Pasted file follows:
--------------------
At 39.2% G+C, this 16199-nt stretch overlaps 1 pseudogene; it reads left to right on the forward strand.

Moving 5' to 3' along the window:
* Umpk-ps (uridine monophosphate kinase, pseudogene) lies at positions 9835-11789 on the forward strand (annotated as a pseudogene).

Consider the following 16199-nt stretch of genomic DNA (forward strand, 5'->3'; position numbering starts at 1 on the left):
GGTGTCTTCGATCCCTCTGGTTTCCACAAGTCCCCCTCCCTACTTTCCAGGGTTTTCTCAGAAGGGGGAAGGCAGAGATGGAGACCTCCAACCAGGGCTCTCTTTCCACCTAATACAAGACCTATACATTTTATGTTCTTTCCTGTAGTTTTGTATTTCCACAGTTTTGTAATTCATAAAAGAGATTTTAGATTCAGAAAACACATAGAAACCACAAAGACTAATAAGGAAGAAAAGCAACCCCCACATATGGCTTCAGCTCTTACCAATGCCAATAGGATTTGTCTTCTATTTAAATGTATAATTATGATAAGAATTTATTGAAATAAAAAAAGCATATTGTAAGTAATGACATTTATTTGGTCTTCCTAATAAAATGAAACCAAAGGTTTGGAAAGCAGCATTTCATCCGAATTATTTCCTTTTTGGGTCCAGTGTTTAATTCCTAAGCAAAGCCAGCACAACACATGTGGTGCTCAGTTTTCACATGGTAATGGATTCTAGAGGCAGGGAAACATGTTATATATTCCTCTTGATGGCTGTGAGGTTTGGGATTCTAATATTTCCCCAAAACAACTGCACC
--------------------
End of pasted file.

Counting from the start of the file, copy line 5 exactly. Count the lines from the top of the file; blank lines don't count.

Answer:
GGTGTCTTCGATCCCTCTGGTTTCCACAAGTCCCCCTCCCTACTTTCCAGGGTTTTCTCAGAAGGGGGAAGGCAGAGATGGAGACCTCCAACCAGGGCTCTCTTTCCACCTAATACAAGACCTATACATTTTATGTTCTTTCCTGTAGTTTTGTATTTCCACAGTTTTGTAATTCATAAAAGAGATTTTAGATTCAGAAAACACATAGAAACCACAAAGACTAATAAGGAAGAAAAGCAACCCCCACATATGGCTTCAGCTCTTACCAATGCCAATAGGATTTGTCTTCTATTTAAATGTATAATTATGATAAGAATTTATTGAAATAAAAAAAGCATATTGTAAGTAATGACATTTATTTGGTCTTCCTAATAAAATGAAACCAAAGGTTTGGAAAGCAGCATTTCATCCGAATTATTTCCTTTTTGGGTCCAGTGTTTAATTCCTAAGCAAAGCCAGCACAACACATGTGGTGCTCAGTTTTCACATGGTAATGGATTCTAGAGGCAGGGAAACATGTTATATATTCCTCTTGATGGCTGTGAGGTTTGGGATTCTAATATTTCCCCAAAACAACTGCACC